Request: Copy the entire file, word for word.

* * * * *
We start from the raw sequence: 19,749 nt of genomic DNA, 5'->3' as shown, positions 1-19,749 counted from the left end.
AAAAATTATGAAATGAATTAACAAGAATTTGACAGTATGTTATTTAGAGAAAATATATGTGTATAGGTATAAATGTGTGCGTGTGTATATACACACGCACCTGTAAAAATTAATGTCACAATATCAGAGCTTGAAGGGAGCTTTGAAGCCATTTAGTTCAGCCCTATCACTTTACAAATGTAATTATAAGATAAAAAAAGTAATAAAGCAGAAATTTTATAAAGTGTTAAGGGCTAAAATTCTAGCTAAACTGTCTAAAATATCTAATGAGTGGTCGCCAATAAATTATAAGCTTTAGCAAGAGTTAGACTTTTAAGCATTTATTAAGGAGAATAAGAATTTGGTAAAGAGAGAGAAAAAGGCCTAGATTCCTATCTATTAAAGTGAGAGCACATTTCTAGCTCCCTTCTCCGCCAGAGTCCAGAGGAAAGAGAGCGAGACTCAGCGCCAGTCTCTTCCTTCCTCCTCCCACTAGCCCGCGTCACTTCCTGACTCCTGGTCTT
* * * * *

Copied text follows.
We start from the raw sequence: 19,749 nt of genomic DNA, 5'->3' as shown, positions 1-19,749 counted from the left end.
AAAAATTATGAAATGAATTAACAAGAATTTGACAGTATGTTATTTAGAGAAAATATATGTGTATAGGTATAAATGTGTGCGTGTGTATATACACACGCACCTGTAAAAATTAATGTCACAATATCAGAGCTTGAAGGGAGCTTTGAAGCCATTTAGTTCAGCCCTATCACTTTACAAATGTAATTATAAGATAAAAAAAGTAATAAAGCAGAAATTTTATAAAGTGTTAAGGGCTAAAATTCTAGCTAAACTGTCTAAAATATCTAATGAGTGGTCGCCAATAAATTATAAGCTTTAGCAAGAGTTAGACTTTTAAGCATTTATTAAGGAGAATAAGAATTTGGTAAAGAGAGAGAAAAAGGCCTAGATTCCTATCTATTAAAGTGAGAGCACATTTCTAGCTCCCTTCTCCGCCAGAGTCCAGAGGAAAGAGAGCGAGACTCAGCGCCAGTCTCTTCCTTCCTCCTCCCACTAGCCCGCGTCACTTCCTGACTCCTGGTCTT